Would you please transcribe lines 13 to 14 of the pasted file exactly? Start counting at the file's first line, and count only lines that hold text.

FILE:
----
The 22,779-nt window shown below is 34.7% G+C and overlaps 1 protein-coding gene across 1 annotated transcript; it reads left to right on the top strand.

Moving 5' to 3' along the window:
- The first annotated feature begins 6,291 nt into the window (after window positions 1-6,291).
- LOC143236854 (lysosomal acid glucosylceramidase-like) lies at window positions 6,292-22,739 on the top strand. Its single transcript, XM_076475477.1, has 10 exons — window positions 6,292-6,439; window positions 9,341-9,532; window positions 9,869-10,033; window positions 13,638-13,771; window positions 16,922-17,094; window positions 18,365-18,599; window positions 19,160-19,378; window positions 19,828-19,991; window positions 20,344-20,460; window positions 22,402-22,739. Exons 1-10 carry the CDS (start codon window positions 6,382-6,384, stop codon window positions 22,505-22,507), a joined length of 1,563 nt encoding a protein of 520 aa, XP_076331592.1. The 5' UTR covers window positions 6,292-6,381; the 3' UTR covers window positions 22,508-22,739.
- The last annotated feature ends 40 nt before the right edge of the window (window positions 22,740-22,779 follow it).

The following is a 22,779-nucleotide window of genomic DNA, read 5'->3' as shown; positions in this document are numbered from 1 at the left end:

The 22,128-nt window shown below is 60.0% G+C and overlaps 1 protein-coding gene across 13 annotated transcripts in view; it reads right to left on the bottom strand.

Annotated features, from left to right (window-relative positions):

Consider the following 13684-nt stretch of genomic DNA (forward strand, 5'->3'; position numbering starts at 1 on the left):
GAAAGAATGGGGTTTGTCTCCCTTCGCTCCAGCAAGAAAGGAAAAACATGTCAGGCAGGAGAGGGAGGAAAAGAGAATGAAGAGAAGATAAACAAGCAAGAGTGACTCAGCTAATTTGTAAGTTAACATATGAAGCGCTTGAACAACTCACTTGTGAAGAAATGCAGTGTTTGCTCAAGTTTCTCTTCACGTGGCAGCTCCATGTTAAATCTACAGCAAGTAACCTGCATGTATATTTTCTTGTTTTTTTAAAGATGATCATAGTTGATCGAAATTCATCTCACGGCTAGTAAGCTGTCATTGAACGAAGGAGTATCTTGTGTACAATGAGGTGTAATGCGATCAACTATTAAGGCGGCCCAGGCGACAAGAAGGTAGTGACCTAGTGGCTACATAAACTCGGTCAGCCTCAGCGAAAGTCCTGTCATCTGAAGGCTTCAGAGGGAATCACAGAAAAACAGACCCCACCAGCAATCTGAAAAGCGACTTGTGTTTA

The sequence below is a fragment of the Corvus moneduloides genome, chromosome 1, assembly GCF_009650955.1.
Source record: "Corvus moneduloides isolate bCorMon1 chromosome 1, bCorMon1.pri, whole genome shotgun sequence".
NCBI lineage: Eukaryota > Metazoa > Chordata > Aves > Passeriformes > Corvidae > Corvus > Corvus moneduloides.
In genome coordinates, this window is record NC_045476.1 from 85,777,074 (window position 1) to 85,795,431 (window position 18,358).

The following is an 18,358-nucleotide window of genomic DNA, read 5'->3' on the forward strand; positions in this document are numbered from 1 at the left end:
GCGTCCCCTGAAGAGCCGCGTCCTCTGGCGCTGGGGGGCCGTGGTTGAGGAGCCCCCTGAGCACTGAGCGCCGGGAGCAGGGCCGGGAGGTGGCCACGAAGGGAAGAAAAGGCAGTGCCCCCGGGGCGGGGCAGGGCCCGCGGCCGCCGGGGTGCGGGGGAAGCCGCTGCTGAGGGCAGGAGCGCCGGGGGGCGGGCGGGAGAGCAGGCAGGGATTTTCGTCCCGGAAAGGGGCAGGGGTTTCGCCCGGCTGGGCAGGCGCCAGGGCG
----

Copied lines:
NCBI lineage: Eukaryota > Metazoa > Chordata > Aves > Passeriformes > Corvidae > Corvus > Corvus moneduloides.
In genome coordinates, this window is record NC_045476.1 from 85,777,074 (window position 1) to 85,795,431 (window position 18,358).